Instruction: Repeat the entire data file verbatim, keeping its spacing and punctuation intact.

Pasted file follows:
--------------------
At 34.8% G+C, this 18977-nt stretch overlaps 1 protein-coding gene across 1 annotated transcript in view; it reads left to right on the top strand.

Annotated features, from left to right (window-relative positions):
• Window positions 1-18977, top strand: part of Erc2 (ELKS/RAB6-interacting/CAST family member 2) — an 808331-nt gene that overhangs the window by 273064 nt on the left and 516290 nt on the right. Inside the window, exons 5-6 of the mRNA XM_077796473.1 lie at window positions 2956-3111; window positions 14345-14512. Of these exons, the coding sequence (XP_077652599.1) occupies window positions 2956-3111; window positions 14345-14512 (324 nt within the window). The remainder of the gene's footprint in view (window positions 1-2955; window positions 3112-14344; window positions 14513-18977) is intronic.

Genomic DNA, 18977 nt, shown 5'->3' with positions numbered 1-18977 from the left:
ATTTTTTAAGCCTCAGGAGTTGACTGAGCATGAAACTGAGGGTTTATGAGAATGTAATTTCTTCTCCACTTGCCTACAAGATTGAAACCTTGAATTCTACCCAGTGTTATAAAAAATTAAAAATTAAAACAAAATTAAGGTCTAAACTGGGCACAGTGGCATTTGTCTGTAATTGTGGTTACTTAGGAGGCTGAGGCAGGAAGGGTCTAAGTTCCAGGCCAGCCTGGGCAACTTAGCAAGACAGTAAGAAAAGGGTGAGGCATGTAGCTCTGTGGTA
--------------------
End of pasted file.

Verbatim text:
At 34.8% G+C, this 18977-nt stretch overlaps 1 protein-coding gene across 1 annotated transcript in view; it reads left to right on the top strand.

Annotated features, from left to right (window-relative positions):
• Window positions 1-18977, top strand: part of Erc2 (ELKS/RAB6-interacting/CAST family member 2) — an 808331-nt gene that overhangs the window by 273064 nt on the left and 516290 nt on the right. Inside the window, exons 5-6 of the mRNA XM_077796473.1 lie at window positions 2956-3111; window positions 14345-14512. Of these exons, the coding sequence (XP_077652599.1) occupies window positions 2956-3111; window positions 14345-14512 (324 nt within the window). The remainder of the gene's footprint in view (window positions 1-2955; window positions 3112-14344; window positions 14513-18977) is intronic.

Genomic DNA, 18977 nt, shown 5'->3' with positions numbered 1-18977 from the left:
ATTTTTTAAGCCTCAGGAGTTGACTGAGCATGAAACTGAGGGTTTATGAGAATGTAATTTCTTCTCCACTTGCCTACAAGATTGAAACCTTGAATTCTACCCAGTGTTATAAAAAATTAAAAATTAAAACAAAATTAAGGTCTAAACTGGGCACAGTGGCATTTGTCTGTAATTGTGGTTACTTAGGAGGCTGAGGCAGGAAGGGTCTAAGTTCCAGGCCAGCCTGGGCAACTTAGCAAGACAGTAAGAAAAGGGTGAGGCATGTAGCTCTGTGGTA